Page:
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Discussion in 'Model S: Battery & Charging' started by David99, Oct 23, 2019.
Friendly people in Utah. I had to push by myself in PA.
It would be helpful if there was an adaptor that would allow another Tesla to give some charge to the stranded Tesla.
dang.....I'd rather run out of gas! LOL
I got one for you. I traveled from Dayton Ohio to Detroit right after I got my 2014 model S. Made it up no problem. When I set the navigation to take me back home it said I had enough to get to the next supercharger so I just got on my way without paying much attention. It turns out that the nearest supercharger is in Windsor Canada across the border. The next nearest is in Toledo which was too far for my charge level.
Once I figured out what was happening it was too late and I had to keep going to Toledo. I ended up drafting and driving like my grandma but finally made it to Toledo 6 miles after the meter read 0%. I wouldn’t dare try that now; the car has 140,000 miles on it and is five years old. And by the way they now have super chargers in the Detroit area.
Thank you for telling us about your misadventure. Your level headed and candid report was educational and I very much appreciated the thoughts of others who have experienced this and those who responded with out trolling the poor chap. Civility much appreciated.
I got caught once by strong headwinds and AC use traveling from Ritzville, WA towards Seattle.
When I left Ritzville it said arriving at Clu Elum TSC at 18%, then 15%, then 12%. Ellensburg showed all SC's in use, so I continued west with the car predicting arriving at 10% SOC.
Well....I pulled in to Clu Elum at 5.5% (23km's left on the dial). I plugged in, lefty the windows slightly down, turned off everything and went for a short walk to let my thirst beast guzzle down some much needed energy with all loads removed.
Pure pucker factor for the final 15km into Clu Elum. And the lesson here... Don't push it unless you have to.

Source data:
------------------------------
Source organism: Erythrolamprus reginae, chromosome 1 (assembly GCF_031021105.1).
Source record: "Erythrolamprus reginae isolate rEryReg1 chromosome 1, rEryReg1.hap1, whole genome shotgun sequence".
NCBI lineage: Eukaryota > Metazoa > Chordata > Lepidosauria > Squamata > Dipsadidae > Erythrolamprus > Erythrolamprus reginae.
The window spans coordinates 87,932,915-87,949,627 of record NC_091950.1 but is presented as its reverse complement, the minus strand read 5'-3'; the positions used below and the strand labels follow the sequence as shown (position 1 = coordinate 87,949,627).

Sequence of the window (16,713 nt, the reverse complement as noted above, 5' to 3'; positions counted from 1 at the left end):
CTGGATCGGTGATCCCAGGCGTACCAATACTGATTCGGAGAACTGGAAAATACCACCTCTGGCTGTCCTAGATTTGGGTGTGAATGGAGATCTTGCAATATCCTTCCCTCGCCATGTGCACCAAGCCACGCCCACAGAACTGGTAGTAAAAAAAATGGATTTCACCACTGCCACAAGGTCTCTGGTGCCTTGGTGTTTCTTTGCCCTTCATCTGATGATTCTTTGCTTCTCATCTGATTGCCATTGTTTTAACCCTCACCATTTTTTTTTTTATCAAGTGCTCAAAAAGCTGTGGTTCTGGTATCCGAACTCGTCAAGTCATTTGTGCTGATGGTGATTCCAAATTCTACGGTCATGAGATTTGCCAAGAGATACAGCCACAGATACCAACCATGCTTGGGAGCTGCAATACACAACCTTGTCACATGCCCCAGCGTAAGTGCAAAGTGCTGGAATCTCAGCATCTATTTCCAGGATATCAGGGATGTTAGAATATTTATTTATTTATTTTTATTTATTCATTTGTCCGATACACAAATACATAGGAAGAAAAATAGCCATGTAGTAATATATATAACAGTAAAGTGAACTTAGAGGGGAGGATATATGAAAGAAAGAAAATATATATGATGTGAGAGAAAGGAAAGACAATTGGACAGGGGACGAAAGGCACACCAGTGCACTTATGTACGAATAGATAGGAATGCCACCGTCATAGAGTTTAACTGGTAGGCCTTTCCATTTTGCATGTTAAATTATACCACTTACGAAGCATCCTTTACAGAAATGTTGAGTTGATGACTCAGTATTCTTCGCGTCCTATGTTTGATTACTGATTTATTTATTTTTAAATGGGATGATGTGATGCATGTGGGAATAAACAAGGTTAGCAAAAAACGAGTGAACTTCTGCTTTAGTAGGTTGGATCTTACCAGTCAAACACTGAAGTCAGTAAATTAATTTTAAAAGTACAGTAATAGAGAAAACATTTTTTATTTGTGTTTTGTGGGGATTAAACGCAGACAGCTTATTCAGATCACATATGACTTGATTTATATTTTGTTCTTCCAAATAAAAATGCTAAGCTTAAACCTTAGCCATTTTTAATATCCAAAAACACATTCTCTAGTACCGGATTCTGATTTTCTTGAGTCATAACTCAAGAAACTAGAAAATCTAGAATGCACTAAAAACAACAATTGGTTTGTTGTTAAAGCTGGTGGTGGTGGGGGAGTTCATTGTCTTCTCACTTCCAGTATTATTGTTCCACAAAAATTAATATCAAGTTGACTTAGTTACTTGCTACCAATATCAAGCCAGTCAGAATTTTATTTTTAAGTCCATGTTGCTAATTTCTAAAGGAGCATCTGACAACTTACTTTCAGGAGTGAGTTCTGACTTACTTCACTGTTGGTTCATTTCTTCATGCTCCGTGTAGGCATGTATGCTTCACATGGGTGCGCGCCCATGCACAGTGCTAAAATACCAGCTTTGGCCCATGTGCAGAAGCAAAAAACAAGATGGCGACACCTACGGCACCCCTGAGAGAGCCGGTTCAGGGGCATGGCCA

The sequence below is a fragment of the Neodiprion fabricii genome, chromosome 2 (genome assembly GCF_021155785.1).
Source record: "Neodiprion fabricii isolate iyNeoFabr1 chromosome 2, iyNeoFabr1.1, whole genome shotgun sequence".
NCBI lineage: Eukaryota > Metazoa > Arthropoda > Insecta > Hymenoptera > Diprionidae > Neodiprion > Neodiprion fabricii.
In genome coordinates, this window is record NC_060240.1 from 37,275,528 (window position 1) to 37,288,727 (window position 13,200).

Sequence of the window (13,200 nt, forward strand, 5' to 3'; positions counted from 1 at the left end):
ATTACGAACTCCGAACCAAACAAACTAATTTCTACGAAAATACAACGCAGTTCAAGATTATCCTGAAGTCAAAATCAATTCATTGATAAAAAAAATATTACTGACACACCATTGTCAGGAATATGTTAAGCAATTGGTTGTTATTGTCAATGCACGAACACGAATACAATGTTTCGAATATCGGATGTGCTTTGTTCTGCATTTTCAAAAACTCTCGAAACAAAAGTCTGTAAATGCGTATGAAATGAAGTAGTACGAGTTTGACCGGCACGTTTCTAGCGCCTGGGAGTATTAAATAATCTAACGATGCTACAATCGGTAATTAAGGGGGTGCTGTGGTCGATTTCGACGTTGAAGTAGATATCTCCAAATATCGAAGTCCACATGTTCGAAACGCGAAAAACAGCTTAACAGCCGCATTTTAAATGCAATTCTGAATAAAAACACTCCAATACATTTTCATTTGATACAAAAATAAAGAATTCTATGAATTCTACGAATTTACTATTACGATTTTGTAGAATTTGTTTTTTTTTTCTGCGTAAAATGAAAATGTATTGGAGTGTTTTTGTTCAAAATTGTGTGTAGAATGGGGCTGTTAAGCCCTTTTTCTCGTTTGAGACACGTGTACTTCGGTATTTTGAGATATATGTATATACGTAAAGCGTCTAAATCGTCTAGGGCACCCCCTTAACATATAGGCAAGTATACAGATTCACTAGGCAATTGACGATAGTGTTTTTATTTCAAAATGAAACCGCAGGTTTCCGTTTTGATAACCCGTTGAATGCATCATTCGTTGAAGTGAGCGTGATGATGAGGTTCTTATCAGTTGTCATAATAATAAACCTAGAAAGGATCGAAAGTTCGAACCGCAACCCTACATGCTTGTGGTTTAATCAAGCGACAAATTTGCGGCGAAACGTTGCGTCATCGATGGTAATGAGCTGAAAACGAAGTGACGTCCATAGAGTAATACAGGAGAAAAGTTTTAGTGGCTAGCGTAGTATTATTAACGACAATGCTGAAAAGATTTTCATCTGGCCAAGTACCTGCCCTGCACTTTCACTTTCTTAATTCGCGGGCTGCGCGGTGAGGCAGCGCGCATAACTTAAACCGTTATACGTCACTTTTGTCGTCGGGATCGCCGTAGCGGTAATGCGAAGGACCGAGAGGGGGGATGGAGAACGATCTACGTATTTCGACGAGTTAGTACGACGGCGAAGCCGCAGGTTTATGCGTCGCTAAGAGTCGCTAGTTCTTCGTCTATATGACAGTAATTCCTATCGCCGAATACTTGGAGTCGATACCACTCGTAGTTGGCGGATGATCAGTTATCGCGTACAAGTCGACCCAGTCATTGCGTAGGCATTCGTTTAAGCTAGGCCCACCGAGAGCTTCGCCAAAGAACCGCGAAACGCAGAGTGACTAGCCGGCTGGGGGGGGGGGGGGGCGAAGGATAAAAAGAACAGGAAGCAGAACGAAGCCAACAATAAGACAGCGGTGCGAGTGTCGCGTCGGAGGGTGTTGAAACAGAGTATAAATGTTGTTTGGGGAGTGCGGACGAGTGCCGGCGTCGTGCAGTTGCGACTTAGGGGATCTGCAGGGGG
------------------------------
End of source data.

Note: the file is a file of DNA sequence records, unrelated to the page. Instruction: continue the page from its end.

If I may offer a thought David, you mention you regularly driving the battery down to single digits range.
Anything regularly below below 20% SOC can do cumulative damage to the battery.
All the literature and engineering analysis's I've read make it very clear you can drastically reduce the range available and life of an Li ion battery by discharging it to nearly empty.
Therefore may I refer some reading to you.
The Secret Life Of An EV Battery | CleanTechnica
Although old, it is still very much correct. For max battery life, only go to 100% charge when you absolutely have to.
Instead stick to 85-25% charging cycle and your battery will reward you with a long life and good range for a very long time.
Food for thought,
That is a really good tip since the final straw that often pushes the car into shut-down mode is not the SoC per se but the drop in voltage from load.
I had not connected the dots here, so thanks.
Your post caused me to remember my one low battery event when I arrived home with 6% range remaining. At the time I thought that was plenty of reserve but I didn't think about my 5 miles going uphill into our foothills in terms of the voltage sag it would cause.
Does anyone know one way or the other if the preconditioning for supercharging is disabled if the battery is below a certain capacity? I've noticed that I can put an enormous load on my car just with the HVAC, I suspect the battery heaters are similarly capable of nuking any remaining capacity if they turn on when there isn't enough there there.
IIRC pre-conditioning only happens when SoC is > 20%
There was a post somewhere discussing the first 6% of supposed state of charge aren't to be trusted for accuracy. The story there was, when planning trips that end up with SOC of 6% or less at next charging stop, don't trust it. Since that post I started considering 6% the new 0%.
Technically it is very hard to determine exactly how much energy is left in a battery. It is not an exact science. The results depend temperature (of batteries, cable, motors), prior discharge or regen, suddenness of changes in consumption or regen, etc.
Detecting how much gasoline is in a tank is trivial. Gasoline cars do not tell you the exact # of miles left. Even so, no gas gauge measures the last bit of gasoline in tablespoons, just "E" and flashing.
I think one giant leap Tesla could make it to eliminate "miles remaining" and just show "percentage remaining", just like a phone. At least have this on by default.
Mis read what you said, so let me edit this.
I would like to see them show both SOC and Distance remaining estimates instead of just one or the other..
Food for thought,
This is possible, if you have miles remaining on the dash, you can also see your current and estimated destination battery % with the energy graph up.
True, but only if you are navigating to a destination. I cannot speak for others, but I have no need to show destinations to places that I have been to before. Having to dial into a destination just adds another layer of crap on the dashboard and touchscreen that is superfluous.
Thanks for posting this. I guess as a Pilot, I use the same logistics and strategy similar to flying a jet airplane. I figure the amount of energy required to reach my destination + a 25 mile reserve. So whatever that number is, it becomes "My" zero percent. Never have an issue and never experience range anxiety. Full disclosure...I have a new AWD extended range version and really have not traveled too far as of yet. Use my formula and you will never have an issue...